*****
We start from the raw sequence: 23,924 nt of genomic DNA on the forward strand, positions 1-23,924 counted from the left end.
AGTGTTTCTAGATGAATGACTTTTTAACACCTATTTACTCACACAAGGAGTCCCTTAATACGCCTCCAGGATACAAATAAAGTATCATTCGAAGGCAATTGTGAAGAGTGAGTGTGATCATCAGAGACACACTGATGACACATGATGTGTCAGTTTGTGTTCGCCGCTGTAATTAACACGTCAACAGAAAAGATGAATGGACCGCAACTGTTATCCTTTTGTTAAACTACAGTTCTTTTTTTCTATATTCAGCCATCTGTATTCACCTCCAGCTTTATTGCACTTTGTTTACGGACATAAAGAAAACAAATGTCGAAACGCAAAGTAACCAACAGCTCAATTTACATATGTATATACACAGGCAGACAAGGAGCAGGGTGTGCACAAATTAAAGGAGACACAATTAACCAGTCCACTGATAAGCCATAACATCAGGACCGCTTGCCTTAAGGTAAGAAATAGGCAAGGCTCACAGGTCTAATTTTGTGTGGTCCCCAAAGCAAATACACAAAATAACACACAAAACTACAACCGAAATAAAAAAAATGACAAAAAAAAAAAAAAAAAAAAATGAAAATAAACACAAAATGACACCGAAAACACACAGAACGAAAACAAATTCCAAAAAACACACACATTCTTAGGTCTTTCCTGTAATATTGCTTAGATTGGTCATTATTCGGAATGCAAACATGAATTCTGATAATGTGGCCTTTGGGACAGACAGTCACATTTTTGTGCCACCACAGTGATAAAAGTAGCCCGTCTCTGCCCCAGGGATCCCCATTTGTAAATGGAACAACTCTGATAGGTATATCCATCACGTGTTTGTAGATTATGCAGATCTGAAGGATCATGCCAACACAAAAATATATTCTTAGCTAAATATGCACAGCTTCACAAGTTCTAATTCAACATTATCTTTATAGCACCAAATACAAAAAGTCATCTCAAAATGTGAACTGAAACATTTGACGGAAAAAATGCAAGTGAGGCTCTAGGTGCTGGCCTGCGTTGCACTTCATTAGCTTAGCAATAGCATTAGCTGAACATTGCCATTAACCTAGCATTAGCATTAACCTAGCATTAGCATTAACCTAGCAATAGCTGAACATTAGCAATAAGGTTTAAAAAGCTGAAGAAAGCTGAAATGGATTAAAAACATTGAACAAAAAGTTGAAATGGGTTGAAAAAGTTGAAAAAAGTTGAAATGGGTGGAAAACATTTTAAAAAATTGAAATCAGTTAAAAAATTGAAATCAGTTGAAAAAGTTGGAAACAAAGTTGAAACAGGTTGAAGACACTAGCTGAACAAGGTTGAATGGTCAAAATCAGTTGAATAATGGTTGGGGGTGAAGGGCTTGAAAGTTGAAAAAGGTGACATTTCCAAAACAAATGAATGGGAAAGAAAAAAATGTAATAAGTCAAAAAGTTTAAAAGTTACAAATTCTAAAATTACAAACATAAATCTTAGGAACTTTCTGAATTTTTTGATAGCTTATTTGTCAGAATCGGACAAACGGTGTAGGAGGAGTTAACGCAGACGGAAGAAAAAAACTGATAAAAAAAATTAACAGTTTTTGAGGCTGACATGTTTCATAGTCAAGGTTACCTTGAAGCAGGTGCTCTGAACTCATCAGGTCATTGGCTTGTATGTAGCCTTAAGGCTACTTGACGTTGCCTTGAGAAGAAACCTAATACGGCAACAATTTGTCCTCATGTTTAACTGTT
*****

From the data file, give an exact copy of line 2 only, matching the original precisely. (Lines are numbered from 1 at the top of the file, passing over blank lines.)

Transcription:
AGTGTTTCTAGATGAATGACTTTTTAACACCTATTTACTCACACAAGGAGTCCCTTAATACGCCTCCAGGATACAAATAAAGTATCATTCGAAGGCAATTGTGAAGAGTGAGTGTGATCATCAGAGACACACTGATGACACATGATGTGTCAGTTTGTGTTCGCCGCTGTAATTAACACGTCAACAGAAAAGATGAATGGACCGCAACTGTTATCCTTTTGTTAAACTACAGTTCTTTTTTTCTATATTCAGCCATCTGTATTCACCTCCAGCTTTATTGCACTTTGTTTACGGACATAAAGAAAACAAATGTCGAAACGCAAAGTAACCAACAGCTCAATTTACATATGTATATACACAGGCAGACAAGGAGCAGGGTGTGCACAAATTAAAGGAGACACAATTAACCAGTCCACTGATAAGCCATAACATCAGGACCGCTTGCCTTAAGGTAAGAAATAGGCAAGGCTCACAGGTCTAATTTTGTGTGGTCCCCAAAGCAAATACACAAAATAACACACAAAACTACAACCGAAATAAAAAAAATGACAAAAAAAAAAAAAAAAAAAAATGAAAATAAACACAAAATGACACCGAAAACACACAGAACGAAAACAAATTCCAAAAAACACACACATTCTTAGGTCTTTCCTGTAATATTGCTTAGATTGGTCATTATTCGGAATGCAAACATGAATTCTGATAATGTGGCCTTTGGGACAGACAGTCACATTTTTGTGCCACCACAGTGATAAAAGTAGCCCGTCTCTGCCCCAGGGATCCCCATTTGTAAATGGAACAACTCTGATAGGTATATCCATCACGTGTTTGTAGATTATGCAGATCTGAAGGATCATGCCAACACAAAAATATATTCTTAGCTAAATATGCACAGCTTCACAAGTTCTAATTCAACATTATCTTTATAGCACCAAATACAAAAAGTCATCTCAAAATGTGAACTGAAACATTTGACGGAAAAAATGCAAGTGAGGCTCTAGGTGCTGGCCTGCGTTGCACTTCATTAGCTTAGCAATAGCATTAGCTGAACATTGCCATTAACCTAGCATTAGCATTAACCTAGCATTAGCATTAACCTAGCAATAGCTGAACATTAGCAATAAGGTTTAAAAAGCTGAAGAAAGCTGAAATGGATTAAAAACATTGAACAAAAAGTTGAAATGGGTTGAAAAAGTTGAAAAAAGTTGAAATGGGTGGAAAACATTTTAAAAAATTGAAATCAGTTAAAAAATTGAAATCAGTTGAAAAAGTTGGAAACAAAGTTGAAACAGGTTGAAGACACTAGCTGAACAAGGTTGAATGGTCAAAATCAGTTGAATAATGGTTGGGGGTGAAGGGCTTGAAAGTTGAAAAAGGTGACATTTCCAAAACAAATGAATGGGAAAGAAAAAAATGTAATAAGTCAAAAAGTTTAAAAGTTACAAATTCTAAAATTACAAACATAAATCTTAGGAACTTTCTGAATTTTTTGATAGCTTATTTGTCAGAATCGGACAAACGGTGTAGGAGGAGTTAACGCAGACGGAAGAAAAAAACTGATAAAAAAAATTAACAGTTTTTGAGGCTGACATGTTTCATAGTCAAGGTTACCTTGAAGCAGGTGCTCTGAACTCATCAGGTCATTGGCTTGTATGTAGCCTTAAGGCTACTTGACGTTGCCTTGAGAAGAAACCTAATACGGCAACAATTTGTCCTCATGTTTAACTGTT